No MeSH data available.


TLoR as a function of test size in (A) Diadema and (B) Echinometra collected in the winter, spring, and summer.None of the slopes is significantly different from 0. Diadema: pwinter = 0.396; pspring = 0.528; psummer = 0.818. Echinometra: pwinter = 0.783; pspring = 0.689 psummer = 0.10. Note that the x-axes are scaled differently.
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fig-6: TLoR as a function of test size in (A) Diadema and (B) Echinometra collected in the winter, spring, and summer.None of the slopes is significantly different from 0. Diadema: pwinter = 0.396; pspring = 0.528; psummer = 0.818. Echinometra: pwinter = 0.783; pspring = 0.689 psummer = 0.10. Note that the x-axes are scaled differently.

Mentions: TLoR did not vary with test diameter in either species (Fig. 6; for D. antillarum, p values for all seasons >0.4; for E. lucunter, p values for all seasons >0.1). Although the test diameters overlapped between the two species, on average Diadema were larger than Echinometra.


Can sea urchins beat the heat? Sea urchins, thermal tolerance and climate change.

Sherman E - PeerJ (2015)

TLoR as a function of test size in (A) Diadema and (B) Echinometra collected in the winter, spring, and summer.None of the slopes is significantly different from 0. Diadema: pwinter = 0.396; pspring = 0.528; psummer = 0.818. Echinometra: pwinter = 0.783; pspring = 0.689 psummer = 0.10. Note that the x-axes are scaled differently.
© Copyright Policy - open-access
Related In: Results  -  Collection

License
Show All Figures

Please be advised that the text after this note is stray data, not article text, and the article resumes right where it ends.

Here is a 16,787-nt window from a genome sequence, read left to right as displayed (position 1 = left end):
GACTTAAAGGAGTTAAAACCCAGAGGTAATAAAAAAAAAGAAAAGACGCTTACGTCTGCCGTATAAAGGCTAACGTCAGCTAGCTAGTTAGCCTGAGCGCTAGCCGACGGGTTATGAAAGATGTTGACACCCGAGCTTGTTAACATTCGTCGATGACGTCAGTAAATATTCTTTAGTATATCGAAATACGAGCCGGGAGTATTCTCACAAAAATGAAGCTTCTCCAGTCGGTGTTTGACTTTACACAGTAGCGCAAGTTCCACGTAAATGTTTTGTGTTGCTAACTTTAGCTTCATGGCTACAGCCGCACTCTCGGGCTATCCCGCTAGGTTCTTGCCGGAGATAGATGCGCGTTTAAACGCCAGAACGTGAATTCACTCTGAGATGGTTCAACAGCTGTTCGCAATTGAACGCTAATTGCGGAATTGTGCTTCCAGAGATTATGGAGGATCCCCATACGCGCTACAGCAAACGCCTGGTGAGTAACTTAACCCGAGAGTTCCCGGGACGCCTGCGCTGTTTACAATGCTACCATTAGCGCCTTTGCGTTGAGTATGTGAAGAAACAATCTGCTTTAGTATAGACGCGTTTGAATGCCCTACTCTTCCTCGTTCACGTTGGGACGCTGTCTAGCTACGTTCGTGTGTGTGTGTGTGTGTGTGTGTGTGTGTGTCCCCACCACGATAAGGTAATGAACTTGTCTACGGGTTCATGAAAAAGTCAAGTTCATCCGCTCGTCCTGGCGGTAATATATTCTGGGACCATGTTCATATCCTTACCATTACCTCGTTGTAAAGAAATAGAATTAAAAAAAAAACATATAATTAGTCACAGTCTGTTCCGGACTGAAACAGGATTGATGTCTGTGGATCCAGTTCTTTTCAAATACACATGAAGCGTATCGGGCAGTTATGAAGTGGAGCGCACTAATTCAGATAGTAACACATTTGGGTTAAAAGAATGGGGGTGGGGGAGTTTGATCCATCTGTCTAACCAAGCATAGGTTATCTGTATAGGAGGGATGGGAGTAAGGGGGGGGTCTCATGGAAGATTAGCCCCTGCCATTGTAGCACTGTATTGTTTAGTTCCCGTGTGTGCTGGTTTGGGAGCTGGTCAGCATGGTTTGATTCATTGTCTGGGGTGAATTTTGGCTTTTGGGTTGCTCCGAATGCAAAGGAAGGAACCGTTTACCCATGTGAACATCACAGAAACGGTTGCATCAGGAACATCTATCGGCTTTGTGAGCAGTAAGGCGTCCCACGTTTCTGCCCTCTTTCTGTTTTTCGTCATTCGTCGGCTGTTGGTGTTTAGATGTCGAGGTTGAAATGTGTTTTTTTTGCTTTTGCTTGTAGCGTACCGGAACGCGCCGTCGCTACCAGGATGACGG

getmorefigures.php?uid=PMC4465948&req=5

fig-6: TLoR as a function of test size in (A) Diadema and (B) Echinometra collected in the winter, spring, and summer.None of the slopes is significantly different from 0. Diadema: pwinter = 0.396; pspring = 0.528; psummer = 0.818. Echinometra: pwinter = 0.783; pspring = 0.689 psummer = 0.10. Note that the x-axes are scaled differently.
Mentions: TLoR did not vary with test diameter in either species (Fig. 6; for D. antillarum, p values for all seasons >0.4; for E. lucunter, p values for all seasons >0.1). Although the test diameters overlapped between the two species, on average Diadema were larger than Echinometra.

Bottom Line: The longer relative spine length of Diadema compared to that of Echinometra may contribute to their shorter righting times, but does not explain their higher T LoR.The thermal safety margin (the difference between the mean collection temperature and the mean T LoR) was between 3.07-3.66 °C for Echinometra and 3.79-5.67 °C for Diadema.While these thermal safety margins exceed present day temperatures, they are modest compared to those of temperate marine invertebrates.